06 Dec Breast Density Associated with Increased Breast Cancer Risk
MedicalResearch.com: What are the main findings of your study?
Dr. Perry: The main findings from the study were that automated density readings outperformed radiologists, and that women under the age of 50 had a more significant risk of breast cancer from higher breast density.
Also, and quite surprising was the appearance of a completely different age- density pattern in women with breast cancer. Whereas the women in the study without cancer showed a normal and steady decline in breast density with age, those with cancer showed a completely different curvi-linear pattern, which was evident in women as young as 30.
The message is that breast density remains an important factor for both the current breast screening methodologies, and for future research into investigation and management.
MedicalResearch.com: What should patients and providers take away for this report?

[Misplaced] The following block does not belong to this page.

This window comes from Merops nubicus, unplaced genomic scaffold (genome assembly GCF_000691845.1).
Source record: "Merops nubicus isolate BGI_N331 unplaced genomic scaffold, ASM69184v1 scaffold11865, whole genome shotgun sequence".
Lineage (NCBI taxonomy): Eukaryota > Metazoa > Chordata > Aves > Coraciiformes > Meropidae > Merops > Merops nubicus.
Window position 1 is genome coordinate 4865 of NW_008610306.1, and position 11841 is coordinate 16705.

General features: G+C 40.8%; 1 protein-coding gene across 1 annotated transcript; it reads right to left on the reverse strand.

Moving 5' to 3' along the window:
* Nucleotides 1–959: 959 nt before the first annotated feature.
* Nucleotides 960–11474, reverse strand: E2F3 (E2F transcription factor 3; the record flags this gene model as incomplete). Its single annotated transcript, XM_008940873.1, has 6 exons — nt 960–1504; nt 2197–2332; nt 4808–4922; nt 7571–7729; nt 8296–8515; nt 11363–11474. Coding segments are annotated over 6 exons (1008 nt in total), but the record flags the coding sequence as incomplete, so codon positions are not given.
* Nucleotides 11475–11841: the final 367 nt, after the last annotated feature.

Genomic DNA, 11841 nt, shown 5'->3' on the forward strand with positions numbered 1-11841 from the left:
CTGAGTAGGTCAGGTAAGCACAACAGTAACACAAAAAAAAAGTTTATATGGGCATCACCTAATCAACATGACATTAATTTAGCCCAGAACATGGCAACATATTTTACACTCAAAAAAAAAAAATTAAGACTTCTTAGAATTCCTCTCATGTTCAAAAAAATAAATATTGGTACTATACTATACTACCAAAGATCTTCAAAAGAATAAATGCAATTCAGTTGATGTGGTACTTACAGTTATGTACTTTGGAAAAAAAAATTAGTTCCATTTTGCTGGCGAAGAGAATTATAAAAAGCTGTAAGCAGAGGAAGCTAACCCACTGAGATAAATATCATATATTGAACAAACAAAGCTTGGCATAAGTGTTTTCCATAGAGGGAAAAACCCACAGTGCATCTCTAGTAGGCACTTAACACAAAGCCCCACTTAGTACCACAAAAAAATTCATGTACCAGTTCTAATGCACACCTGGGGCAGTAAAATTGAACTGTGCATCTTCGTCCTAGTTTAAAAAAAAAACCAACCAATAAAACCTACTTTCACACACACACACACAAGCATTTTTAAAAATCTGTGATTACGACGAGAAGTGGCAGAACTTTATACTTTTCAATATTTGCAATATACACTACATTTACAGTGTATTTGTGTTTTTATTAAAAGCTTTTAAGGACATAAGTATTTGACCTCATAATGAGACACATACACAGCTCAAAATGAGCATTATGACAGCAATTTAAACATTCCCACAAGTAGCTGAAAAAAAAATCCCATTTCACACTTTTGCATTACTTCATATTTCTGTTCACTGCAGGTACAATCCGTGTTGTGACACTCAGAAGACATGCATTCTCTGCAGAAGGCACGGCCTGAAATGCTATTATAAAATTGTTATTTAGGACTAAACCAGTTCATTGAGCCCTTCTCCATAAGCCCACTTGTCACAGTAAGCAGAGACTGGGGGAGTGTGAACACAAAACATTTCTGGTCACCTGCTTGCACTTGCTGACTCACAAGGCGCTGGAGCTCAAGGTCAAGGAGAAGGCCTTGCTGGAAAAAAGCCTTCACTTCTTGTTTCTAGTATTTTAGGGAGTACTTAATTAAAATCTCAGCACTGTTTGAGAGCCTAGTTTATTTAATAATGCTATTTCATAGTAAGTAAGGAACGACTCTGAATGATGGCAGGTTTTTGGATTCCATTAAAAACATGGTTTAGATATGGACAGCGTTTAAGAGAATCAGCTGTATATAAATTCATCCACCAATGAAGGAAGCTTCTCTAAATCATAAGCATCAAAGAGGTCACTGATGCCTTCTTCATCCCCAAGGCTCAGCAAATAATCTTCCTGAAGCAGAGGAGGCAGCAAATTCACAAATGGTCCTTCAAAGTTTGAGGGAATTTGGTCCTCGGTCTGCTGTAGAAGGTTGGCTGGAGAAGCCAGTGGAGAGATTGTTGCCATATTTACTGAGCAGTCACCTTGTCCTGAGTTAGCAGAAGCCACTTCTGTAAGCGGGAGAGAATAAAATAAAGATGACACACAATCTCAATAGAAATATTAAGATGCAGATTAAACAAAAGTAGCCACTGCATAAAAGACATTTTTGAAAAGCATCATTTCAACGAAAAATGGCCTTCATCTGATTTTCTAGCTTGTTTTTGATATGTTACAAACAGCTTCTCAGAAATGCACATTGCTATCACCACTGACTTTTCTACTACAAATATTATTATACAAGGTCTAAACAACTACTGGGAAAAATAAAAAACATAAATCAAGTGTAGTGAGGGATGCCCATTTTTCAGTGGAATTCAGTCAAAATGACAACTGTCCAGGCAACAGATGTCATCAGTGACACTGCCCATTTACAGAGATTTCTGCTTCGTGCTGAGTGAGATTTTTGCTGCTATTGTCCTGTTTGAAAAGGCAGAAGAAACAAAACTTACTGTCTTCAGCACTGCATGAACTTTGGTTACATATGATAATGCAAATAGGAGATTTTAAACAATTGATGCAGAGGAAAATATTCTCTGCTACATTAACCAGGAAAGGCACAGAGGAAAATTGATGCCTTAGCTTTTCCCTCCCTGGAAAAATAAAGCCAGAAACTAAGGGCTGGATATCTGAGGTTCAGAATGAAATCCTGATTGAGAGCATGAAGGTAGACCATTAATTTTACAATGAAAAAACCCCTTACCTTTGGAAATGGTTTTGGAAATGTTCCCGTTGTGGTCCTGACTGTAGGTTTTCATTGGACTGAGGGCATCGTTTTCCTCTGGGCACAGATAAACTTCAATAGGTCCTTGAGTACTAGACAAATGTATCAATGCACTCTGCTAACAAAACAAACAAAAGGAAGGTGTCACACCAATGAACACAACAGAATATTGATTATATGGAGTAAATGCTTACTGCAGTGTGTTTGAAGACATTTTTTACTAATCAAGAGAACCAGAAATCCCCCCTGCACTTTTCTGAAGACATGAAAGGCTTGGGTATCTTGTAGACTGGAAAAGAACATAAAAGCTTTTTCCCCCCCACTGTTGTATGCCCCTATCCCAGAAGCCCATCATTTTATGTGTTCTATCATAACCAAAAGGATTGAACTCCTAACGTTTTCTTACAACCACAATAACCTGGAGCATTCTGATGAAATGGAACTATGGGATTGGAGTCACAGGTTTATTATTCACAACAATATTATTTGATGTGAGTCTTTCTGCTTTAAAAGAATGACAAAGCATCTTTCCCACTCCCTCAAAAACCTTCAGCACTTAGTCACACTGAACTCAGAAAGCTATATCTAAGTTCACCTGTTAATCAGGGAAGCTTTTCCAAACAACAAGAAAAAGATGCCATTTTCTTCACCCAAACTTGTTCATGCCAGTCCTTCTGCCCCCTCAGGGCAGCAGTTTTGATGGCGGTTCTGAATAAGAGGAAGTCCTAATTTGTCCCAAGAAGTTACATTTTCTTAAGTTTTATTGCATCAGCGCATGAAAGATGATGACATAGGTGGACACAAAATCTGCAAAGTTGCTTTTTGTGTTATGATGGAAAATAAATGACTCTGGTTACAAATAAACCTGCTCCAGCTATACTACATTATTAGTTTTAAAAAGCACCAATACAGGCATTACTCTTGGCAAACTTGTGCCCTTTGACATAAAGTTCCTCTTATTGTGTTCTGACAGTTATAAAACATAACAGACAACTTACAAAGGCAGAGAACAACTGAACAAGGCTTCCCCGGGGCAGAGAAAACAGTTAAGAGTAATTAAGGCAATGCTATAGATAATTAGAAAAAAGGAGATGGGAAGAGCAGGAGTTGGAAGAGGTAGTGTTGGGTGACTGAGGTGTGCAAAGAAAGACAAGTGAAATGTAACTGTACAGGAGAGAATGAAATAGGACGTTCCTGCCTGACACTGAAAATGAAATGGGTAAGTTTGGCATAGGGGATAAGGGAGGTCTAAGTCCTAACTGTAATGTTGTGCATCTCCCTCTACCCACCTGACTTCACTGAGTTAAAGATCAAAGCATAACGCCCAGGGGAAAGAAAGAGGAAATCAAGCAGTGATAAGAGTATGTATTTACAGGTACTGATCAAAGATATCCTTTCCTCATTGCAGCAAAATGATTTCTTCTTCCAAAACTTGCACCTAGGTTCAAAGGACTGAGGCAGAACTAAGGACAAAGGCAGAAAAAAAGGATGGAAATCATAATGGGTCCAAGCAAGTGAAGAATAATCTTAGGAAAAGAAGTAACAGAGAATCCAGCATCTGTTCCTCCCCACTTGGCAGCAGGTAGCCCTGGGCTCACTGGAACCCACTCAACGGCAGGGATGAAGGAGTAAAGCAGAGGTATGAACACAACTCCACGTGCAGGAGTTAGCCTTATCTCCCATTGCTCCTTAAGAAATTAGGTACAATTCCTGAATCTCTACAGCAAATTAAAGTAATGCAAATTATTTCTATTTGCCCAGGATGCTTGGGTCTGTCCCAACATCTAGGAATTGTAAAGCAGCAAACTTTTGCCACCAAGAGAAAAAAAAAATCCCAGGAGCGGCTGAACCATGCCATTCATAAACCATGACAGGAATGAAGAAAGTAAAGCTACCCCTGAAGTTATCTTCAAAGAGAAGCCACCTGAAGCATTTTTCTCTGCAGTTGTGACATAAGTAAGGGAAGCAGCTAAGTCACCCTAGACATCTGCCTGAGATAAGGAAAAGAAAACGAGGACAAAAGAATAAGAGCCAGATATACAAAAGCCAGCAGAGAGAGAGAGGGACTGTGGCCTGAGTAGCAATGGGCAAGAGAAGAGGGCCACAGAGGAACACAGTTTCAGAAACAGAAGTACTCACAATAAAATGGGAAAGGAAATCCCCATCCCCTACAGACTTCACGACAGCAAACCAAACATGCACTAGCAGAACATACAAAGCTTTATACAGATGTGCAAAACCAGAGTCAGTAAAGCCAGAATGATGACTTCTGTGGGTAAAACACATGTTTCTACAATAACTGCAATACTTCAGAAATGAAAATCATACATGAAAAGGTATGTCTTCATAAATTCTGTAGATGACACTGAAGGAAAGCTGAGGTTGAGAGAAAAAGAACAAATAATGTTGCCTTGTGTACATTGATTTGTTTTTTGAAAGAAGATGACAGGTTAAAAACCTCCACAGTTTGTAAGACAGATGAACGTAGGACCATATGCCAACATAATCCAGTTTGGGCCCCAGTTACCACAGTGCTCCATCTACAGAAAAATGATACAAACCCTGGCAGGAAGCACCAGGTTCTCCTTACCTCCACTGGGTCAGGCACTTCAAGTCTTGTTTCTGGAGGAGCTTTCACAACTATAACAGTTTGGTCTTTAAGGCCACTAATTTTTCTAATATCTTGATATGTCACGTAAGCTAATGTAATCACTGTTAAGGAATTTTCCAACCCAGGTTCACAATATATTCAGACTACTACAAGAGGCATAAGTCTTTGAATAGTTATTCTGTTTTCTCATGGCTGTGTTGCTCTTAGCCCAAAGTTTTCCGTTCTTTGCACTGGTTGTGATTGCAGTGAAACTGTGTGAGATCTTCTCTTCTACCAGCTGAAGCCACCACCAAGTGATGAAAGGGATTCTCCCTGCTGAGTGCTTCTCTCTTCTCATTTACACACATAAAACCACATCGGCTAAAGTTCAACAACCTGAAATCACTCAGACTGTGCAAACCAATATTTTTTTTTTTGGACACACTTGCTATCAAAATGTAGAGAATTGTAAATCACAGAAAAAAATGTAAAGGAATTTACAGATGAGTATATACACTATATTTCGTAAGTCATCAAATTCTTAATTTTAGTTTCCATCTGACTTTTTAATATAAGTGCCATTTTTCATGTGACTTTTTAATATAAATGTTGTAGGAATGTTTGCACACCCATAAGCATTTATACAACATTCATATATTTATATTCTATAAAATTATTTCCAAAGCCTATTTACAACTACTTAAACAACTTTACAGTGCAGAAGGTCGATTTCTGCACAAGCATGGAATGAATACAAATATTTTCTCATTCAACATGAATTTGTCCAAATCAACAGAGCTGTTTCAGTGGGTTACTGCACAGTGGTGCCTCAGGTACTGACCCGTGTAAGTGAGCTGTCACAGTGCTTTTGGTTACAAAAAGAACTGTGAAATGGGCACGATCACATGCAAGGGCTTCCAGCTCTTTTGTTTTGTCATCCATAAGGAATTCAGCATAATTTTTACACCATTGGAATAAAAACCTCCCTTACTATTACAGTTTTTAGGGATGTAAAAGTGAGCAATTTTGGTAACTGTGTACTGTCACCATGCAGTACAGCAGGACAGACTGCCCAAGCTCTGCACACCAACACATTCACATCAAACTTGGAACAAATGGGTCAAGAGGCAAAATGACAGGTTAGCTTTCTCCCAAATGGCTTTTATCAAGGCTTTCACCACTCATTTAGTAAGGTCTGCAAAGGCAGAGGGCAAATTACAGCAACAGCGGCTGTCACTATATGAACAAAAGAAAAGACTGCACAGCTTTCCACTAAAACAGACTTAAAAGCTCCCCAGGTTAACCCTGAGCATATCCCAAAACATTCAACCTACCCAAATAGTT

Dr. Perry: Women should be made fully aware of the importance of breast density, what it means, and how it affects them as individuals. They should also be aware that the usual way of estimating density day to day is from a mammogram, and that automated systems are now being developed that will be more reliable and reproducible than the more subjective readings of even very experienced and specialist breast radiologists.
MedicalResearch.com: What future research in this area do you recommend as a result of your study?
Dr. Perry: I would like to see future research concentrate on trying to understand what biological mechanisms are at play to explain our findings in younger women with breast cancer, also establishing where it might be possible to intervene at an earlier stage to limit and reduce the adverse effects of a diagnosis of breast cancer in younger women.
Abstract Presented at 2013 Radiological Society of North America (RSNA)
Younger women with breast cancer show highest risk from increased density together with abnormal density regression with age
Nicholas M Perry MD, Katja Pinker-Domenig, M.D., Kefah Mokbel, M.B.B.S., FRCS, Sue E. Milner, B.Sc., and Stephen W. Duffy, M.Sc.